Originally conceived as a discipline in the late 70's through practices such as library science and cognitive psychology, information architecture has become a core part of the user experience process. Today, however, information architects are quite rare as it's often assumed that modern digital designers will encompass the fundamental principles of the discipline into their existing skillset.
Before we ask ourselves, 'What is information architecture' we must first understand the motivation behind the discipline. Through research and testing (such as card sorting, tree mapping, wireframing, data modeling) the IA begins to paint a picture of how content is best labeled and categorized, where that information sits on the page, how much content is presented to the user and when that content is surfaced in the user journey. This work will then culminate in deliverables such as low-fi wireframes, basic prototypes, a series of written recommendations or some guidelines for future use.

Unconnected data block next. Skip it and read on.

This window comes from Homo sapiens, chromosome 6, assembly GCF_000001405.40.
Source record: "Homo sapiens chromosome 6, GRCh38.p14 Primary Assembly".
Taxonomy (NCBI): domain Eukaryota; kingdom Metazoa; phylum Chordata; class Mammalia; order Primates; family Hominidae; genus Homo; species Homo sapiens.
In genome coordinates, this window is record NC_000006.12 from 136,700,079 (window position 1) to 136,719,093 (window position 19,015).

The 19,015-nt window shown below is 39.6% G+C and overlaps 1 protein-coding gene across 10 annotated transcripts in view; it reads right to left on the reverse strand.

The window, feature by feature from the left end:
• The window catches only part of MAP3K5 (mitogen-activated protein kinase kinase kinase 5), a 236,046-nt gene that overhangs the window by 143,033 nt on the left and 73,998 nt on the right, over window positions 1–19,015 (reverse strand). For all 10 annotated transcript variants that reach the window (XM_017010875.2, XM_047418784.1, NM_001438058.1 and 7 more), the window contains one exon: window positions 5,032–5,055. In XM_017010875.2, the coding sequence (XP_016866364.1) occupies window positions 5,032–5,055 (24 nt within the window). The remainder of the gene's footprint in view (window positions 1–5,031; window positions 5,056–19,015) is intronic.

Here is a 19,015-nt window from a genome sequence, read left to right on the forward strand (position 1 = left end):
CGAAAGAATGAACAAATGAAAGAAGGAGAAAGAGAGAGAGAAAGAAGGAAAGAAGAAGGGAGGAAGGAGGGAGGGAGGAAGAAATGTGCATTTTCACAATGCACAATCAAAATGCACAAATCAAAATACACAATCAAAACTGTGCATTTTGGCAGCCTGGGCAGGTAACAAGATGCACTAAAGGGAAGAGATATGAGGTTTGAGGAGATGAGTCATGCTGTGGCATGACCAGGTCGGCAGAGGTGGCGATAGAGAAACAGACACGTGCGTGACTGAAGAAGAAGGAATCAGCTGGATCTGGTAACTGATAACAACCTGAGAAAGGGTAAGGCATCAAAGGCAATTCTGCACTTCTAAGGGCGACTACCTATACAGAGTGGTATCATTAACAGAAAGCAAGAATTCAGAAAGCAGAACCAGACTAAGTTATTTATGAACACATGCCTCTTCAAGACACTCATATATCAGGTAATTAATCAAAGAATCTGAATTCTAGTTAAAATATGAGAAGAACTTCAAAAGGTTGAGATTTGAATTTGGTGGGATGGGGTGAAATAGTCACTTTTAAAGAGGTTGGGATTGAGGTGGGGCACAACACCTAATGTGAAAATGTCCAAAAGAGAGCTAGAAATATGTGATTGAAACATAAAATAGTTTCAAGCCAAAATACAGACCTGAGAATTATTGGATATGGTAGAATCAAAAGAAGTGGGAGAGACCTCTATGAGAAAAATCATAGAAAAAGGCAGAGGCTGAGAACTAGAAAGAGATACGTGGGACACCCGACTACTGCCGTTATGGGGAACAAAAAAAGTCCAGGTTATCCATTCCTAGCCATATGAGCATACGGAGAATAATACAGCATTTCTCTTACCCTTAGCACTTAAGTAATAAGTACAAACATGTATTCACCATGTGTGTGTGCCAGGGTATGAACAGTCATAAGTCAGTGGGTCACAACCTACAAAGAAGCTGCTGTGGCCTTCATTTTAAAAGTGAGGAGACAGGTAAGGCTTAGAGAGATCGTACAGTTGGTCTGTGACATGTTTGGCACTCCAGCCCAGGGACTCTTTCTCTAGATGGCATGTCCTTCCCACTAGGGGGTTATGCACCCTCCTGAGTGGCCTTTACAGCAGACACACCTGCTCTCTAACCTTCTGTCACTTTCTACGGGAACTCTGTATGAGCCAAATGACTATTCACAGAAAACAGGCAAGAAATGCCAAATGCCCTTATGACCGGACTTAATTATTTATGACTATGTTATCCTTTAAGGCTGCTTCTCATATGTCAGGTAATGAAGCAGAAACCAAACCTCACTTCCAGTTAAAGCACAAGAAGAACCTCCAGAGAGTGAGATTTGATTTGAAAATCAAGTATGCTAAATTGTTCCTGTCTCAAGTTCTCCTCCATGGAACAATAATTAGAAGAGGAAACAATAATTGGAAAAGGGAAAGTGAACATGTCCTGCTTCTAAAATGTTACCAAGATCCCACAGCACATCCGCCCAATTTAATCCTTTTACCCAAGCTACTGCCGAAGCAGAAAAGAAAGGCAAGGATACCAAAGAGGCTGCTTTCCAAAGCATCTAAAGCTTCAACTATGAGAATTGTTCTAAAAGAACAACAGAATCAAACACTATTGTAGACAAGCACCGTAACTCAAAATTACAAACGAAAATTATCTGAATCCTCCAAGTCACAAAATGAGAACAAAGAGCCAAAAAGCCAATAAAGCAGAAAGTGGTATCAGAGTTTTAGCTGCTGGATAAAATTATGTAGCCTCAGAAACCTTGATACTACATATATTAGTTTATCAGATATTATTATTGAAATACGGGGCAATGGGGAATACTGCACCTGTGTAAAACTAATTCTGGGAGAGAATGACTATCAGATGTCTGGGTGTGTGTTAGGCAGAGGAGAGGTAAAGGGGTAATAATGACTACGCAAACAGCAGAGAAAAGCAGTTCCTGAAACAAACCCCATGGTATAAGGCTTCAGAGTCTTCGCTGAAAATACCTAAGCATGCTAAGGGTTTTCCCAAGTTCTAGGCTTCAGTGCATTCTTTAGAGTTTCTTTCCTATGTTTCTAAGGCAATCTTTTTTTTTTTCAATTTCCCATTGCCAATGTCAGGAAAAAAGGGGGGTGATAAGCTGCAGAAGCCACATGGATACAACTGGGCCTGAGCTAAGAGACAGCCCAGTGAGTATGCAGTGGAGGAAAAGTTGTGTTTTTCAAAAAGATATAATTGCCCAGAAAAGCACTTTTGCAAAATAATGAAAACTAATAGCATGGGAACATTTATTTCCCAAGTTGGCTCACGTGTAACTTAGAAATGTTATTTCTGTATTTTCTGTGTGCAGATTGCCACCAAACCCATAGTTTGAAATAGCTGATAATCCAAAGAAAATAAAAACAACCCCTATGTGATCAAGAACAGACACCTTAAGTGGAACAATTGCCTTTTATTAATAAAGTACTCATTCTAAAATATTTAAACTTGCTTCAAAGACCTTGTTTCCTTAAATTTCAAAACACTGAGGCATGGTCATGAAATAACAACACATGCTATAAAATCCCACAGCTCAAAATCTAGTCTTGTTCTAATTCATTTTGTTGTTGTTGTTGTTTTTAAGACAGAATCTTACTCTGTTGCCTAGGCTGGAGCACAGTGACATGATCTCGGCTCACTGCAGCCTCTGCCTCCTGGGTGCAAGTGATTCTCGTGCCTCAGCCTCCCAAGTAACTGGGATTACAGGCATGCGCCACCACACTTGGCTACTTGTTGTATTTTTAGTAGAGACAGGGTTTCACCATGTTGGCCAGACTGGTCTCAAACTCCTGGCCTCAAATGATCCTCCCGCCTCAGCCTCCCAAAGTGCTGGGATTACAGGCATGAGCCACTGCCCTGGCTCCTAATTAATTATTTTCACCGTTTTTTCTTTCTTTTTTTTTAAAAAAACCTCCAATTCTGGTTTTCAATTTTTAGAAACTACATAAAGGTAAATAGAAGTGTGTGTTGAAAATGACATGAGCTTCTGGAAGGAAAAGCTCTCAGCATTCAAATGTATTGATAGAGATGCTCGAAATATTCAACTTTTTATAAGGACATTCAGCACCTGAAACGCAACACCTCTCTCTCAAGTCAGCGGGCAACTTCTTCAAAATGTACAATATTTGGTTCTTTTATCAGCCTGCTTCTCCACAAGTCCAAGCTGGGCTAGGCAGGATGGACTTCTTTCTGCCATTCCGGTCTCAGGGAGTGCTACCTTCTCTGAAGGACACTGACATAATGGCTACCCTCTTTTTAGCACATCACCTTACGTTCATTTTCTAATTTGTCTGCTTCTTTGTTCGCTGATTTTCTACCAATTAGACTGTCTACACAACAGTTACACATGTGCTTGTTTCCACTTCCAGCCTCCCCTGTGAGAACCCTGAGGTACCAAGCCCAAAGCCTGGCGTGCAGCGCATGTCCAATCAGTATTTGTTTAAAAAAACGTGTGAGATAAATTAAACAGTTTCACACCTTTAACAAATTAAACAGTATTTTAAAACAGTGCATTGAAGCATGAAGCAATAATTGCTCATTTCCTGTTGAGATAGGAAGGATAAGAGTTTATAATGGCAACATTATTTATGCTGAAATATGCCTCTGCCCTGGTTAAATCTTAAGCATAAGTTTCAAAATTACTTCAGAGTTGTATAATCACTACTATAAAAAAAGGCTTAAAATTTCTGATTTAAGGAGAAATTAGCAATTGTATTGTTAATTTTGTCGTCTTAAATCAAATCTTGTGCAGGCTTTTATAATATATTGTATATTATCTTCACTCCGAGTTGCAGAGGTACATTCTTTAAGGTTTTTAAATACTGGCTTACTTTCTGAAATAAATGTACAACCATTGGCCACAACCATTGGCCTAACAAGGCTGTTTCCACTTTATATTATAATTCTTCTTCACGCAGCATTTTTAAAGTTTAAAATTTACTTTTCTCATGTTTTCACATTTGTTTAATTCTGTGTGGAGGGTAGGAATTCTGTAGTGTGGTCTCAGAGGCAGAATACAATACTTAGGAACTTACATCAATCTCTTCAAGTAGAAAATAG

The typical tasks and deliverables of an information architect
Different models for content creation
The role of cognitive psychology in IA
Tools that will help you build sitemaps and content hierarchies
Quick recap on the basics of IA
Who you'll learn with
With over 10 years experience in the UX Design industry, Ed brings a wealth
of knowledge to the course material on UXClub.com. Having delivered for clients such as
Renault, Nissan, Mastercard,
Virgin and more, Ed has experienced the entire design process from
UX strategy and quantitative
analysis all the way through to iterative design, execution and user testing. UXClub.com is a place where Ed
can share what he's learnt with anyone who's looking to learn something new about user experience design and change their career.